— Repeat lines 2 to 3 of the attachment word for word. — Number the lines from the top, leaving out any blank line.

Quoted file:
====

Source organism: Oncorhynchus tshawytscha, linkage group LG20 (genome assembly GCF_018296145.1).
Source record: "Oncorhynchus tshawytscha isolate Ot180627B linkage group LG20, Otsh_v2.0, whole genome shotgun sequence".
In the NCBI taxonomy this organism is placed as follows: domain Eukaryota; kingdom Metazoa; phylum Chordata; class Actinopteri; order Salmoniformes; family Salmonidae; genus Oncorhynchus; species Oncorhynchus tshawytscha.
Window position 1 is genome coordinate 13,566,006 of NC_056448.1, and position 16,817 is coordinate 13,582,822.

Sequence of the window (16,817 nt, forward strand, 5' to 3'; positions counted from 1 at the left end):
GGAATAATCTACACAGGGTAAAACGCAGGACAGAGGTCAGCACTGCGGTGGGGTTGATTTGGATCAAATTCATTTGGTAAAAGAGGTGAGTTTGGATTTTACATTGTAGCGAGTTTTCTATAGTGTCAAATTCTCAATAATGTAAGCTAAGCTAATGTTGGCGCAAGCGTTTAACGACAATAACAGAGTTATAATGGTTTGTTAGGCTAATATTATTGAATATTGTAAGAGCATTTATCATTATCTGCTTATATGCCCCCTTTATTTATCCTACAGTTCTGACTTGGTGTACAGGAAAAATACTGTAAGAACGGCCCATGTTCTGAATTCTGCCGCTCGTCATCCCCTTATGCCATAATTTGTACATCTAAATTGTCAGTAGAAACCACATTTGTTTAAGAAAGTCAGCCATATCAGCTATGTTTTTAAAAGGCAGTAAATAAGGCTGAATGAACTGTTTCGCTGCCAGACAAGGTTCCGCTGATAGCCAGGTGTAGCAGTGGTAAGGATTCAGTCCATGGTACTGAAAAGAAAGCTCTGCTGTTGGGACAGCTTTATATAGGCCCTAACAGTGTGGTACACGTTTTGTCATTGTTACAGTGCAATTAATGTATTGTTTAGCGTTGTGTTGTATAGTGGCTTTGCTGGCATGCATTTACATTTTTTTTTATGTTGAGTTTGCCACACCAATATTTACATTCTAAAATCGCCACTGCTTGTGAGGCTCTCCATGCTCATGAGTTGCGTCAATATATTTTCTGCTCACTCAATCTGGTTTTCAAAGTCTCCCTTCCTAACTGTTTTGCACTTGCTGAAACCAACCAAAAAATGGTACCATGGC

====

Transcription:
Source record: "Oncorhynchus tshawytscha isolate Ot180627B linkage group LG20, Otsh_v2.0, whole genome shotgun sequence".
In the NCBI taxonomy this organism is placed as follows: domain Eukaryota; kingdom Metazoa; phylum Chordata; class Actinopteri; order Salmoniformes; family Salmonidae; genus Oncorhynchus; species Oncorhynchus tshawytscha.